It’s a literary open secret that without indie publishing there would be no Joyce, no Beckett, no Nabokov, and certainly no Bloomsbury Group. Indie presses are the bulwark of originality, the last bastion of fearless storytelling, and are constantly in the vanguard of literary progress. Indie publishing is where the real writing takes place these days. Thus, celebrate with us the breath of bookish fresh air they introduce to our lives by reading our interviews with the most fascinating indie publishers of today.
Meet Leland Cheuk.
A MacDowell Colony and Hawthornden Castle Fellow, Leland Cheuk is the author of the story collection Letters from Dinosaurs (2016) and the novel The Misadventures of Sulliver Pong (2015), which was also published in translation in China (2018). His newest novel No Good Very Bad Asian is out now from C&R Press. Cheuk’s work has been covered in Buzzfeed, The Paris Review, VICE, San Francisco Chronicle, and elsewhere, and has appeared in publications such as Salon, Catapult, Joyland Magazine, Literary Hub, among other outlets. He is the founder of the indie press 7.13 Books. He lives in Brooklyn and teaches at the Sarah Lawrence College Writing Institute.
We asked him a few questions about his journey as a writer and publisher.
The Nonconformist: What made you decide, “I’ll become a publisher”?
Leland Cheuk: After publishing my first two books with small presses, I started to get a sense of what it took to publish a book and what’s expected of the author on the self-marketing side. It doesn’t take a whole lot. A little bit of money. Some elbow grease. If you’ve worked in an office before and have produced professional materials, you probably know how to find a cover designer or lay out text in InDesign. If you don’t know, you can quickly learn it. A little bit of effort and money to make someone’s lifelong dream come true seemed like a no-brainer.
The thing is the book industry seems to be publishing more and more books. They’re just not literary ones.
NC: Your press’s name has a story behind it. What does 7.13 stand for?
LC: 7.13 stands for July 13th, which is the date my lifesaving bone marrow transplant engrafted over five years ago. That same day, a small press in Chicago picked up my first novel for no advance. I was able to become an author while I recovered from the transplant. Two years later, a small press in Brooklyn picked up my short story collection on July 13th. After that, I started thinking about starting a press and doing something positive with my new lease on life and all the good luck I’d had.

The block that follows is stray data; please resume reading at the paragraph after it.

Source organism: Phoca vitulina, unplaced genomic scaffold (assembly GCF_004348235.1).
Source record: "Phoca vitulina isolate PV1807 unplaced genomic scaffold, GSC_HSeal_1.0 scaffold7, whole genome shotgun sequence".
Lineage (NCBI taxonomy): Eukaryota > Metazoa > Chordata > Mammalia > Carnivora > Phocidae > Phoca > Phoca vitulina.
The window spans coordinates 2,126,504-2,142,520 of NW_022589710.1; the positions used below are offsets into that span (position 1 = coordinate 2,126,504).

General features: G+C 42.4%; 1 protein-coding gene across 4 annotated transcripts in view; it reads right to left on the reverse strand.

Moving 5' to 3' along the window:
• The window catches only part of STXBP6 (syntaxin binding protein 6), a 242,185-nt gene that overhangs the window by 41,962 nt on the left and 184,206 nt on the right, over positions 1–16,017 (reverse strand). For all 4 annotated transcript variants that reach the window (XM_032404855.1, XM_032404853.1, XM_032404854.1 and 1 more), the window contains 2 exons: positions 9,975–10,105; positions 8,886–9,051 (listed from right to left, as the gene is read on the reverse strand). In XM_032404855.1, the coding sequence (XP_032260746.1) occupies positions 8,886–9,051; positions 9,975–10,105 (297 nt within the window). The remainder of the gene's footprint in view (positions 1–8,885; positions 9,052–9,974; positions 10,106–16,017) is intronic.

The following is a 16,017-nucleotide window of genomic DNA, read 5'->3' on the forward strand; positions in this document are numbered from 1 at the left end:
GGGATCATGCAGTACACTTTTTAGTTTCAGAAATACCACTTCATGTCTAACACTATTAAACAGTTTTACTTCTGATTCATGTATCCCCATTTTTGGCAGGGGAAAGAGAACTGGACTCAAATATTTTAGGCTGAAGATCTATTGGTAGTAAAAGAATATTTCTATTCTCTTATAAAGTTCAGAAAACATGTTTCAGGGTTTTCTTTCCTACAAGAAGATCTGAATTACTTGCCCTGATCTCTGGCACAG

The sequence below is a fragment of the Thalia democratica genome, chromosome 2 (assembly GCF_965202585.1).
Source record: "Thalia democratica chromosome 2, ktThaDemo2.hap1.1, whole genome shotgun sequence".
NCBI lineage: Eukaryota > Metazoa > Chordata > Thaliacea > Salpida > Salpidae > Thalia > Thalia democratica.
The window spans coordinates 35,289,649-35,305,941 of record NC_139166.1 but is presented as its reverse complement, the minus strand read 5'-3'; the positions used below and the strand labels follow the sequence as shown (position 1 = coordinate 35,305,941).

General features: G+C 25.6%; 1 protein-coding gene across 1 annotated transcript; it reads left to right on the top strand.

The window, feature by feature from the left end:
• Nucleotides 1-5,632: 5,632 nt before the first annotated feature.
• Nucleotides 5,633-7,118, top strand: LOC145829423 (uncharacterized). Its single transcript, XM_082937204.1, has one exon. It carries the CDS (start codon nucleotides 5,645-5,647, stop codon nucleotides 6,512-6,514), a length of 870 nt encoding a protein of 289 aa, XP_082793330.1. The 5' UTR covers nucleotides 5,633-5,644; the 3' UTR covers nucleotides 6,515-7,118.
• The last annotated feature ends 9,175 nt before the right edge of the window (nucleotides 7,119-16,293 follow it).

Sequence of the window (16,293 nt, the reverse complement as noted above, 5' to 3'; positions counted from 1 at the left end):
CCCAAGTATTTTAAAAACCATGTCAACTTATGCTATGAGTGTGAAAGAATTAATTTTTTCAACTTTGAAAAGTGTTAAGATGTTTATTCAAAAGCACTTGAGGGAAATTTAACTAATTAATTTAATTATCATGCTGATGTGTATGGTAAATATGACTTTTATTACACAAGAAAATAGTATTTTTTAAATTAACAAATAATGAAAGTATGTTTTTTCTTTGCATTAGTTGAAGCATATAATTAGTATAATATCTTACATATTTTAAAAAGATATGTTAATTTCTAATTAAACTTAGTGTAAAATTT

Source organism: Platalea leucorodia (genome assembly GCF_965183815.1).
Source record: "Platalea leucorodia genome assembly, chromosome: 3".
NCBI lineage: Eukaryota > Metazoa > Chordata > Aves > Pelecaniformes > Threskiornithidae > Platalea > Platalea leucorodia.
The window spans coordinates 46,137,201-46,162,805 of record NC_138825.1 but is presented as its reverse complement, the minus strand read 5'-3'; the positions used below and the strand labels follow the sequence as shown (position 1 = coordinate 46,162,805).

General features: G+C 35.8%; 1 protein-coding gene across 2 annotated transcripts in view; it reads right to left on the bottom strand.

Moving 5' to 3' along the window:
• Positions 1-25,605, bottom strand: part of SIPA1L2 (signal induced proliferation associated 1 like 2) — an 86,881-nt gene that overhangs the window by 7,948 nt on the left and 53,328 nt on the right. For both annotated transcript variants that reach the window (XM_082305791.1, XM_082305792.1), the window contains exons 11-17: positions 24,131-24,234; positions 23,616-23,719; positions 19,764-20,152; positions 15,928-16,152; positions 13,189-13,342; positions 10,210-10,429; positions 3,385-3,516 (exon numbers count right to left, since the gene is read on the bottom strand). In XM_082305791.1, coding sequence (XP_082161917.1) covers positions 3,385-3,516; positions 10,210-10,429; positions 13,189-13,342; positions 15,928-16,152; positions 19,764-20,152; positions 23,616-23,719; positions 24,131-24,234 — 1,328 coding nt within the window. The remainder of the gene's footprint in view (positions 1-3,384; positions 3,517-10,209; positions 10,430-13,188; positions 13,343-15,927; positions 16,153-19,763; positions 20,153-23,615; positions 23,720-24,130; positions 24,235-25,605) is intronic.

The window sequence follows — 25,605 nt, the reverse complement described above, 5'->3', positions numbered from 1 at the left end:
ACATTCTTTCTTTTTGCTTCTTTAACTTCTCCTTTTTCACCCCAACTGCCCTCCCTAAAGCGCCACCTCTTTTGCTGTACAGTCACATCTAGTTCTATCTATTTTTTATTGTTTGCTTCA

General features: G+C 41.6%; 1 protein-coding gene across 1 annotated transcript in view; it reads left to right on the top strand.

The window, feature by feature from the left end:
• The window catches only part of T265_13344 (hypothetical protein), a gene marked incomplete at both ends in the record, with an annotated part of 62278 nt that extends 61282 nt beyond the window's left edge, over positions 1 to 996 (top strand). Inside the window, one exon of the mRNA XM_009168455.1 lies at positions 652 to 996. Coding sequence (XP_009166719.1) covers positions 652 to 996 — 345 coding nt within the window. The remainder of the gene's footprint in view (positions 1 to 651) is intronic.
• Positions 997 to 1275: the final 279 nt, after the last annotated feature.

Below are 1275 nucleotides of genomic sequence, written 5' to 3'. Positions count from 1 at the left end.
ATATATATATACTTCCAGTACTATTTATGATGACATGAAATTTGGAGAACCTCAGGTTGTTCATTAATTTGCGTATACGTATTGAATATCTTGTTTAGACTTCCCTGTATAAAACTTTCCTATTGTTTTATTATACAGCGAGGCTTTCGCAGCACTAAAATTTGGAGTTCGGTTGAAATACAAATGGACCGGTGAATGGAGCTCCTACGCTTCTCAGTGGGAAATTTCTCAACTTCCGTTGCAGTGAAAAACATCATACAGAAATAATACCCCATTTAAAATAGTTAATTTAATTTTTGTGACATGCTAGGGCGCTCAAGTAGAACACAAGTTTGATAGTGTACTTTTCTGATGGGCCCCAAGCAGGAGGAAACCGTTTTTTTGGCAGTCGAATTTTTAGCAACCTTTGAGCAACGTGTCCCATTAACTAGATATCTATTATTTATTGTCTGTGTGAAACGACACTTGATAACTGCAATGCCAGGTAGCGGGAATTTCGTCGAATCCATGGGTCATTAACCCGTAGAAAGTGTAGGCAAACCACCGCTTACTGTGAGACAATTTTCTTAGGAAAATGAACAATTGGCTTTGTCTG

NC: According to the statement on your About page, your press prides itself on publishing debut authors whose works “fall through the widening cracks” of the mainstream book industry. Why did you make it your mission?
LC: Most writers know how hard it is to get that first book, but I don’t think they truly realize how slim the odds are. We’re talking about thousands upon thousands of writers with manuscripts and maybe a few hundred literary books get published each year. Getting into Harvard is easier than finding an agent let alone finding an agent who’s able to sell your book to a big house. The thing is the book industry seems to be publishing more and more books. They’re just not literary ones. They’re celebrity memoirs and other books of that ilk because big publishers need to make big money to make tiny profits to show growth to the media companies they belong to. To a certain extent, writers need to accept that this new reality (or maybe it’s always been this way and it’s an old reality) will not get better. That’s where an indie press like 7.13 Books comes in.
Getting into Harvard is easier than finding an agent let alone finding an agent who’s able to sell your book to a big house.
NC: What is it like to be a small press publisher these days? How do you find a balance between your everyday life and publishing duties?
LC: I usually work on the press after I do my own writing, so it’s usually late in the afternoons or on weekends. I always put myself first. I don’t take on more than I can take. I learned from watching other small presses operate. If you’re one person and you’re publishing a book every month, you’re probably going to meltdown and it’s not going to be a good experience for your author. I’m focused on delivering a good experience for the author, and that means being clear about what I’m committing to and what I’m not committing to.
NC: You’re an author yourself. How do you manage to reconcile the sensibility of a writer with the critical eye of a publisher?